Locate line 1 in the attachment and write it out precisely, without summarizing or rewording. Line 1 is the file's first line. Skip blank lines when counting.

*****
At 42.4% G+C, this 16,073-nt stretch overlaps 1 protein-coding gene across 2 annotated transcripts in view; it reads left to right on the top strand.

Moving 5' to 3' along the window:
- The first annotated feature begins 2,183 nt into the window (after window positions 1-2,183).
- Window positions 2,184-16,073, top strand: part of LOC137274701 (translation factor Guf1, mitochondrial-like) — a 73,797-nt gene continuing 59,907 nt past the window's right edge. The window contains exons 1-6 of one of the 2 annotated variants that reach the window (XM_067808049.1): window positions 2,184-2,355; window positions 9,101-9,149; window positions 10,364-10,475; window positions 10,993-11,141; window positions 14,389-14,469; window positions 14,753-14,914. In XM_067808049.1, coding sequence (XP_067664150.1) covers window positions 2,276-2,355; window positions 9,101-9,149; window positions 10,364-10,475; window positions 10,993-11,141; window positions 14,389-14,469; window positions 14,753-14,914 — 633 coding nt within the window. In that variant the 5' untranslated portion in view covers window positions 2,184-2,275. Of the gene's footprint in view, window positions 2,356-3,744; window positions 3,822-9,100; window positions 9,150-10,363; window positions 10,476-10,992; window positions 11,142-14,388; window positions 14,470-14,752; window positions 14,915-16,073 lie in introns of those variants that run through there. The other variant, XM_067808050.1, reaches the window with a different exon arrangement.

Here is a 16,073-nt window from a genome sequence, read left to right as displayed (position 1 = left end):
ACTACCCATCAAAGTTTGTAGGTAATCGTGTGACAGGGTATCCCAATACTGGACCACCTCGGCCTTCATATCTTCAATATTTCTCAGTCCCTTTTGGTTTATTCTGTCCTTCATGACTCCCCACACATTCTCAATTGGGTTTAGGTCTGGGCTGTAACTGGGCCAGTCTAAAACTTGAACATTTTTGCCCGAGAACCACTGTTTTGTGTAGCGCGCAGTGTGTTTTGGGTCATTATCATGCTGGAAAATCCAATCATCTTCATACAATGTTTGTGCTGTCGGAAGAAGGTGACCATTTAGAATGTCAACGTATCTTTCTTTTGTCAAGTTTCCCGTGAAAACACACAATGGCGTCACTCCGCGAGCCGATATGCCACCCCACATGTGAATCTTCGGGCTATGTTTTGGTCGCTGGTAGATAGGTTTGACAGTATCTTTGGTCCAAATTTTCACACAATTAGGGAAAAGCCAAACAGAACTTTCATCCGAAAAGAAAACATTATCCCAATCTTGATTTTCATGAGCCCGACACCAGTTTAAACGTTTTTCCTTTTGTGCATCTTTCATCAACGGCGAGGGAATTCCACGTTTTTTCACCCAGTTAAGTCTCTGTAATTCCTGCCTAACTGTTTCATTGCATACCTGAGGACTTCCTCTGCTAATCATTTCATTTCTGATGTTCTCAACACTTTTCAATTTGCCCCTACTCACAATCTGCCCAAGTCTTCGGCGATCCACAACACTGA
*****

At 42.4% G+C, this 16,073-nt stretch overlaps 1 protein-coding gene across 2 annotated transcripts in view; it reads left to right on the top strand.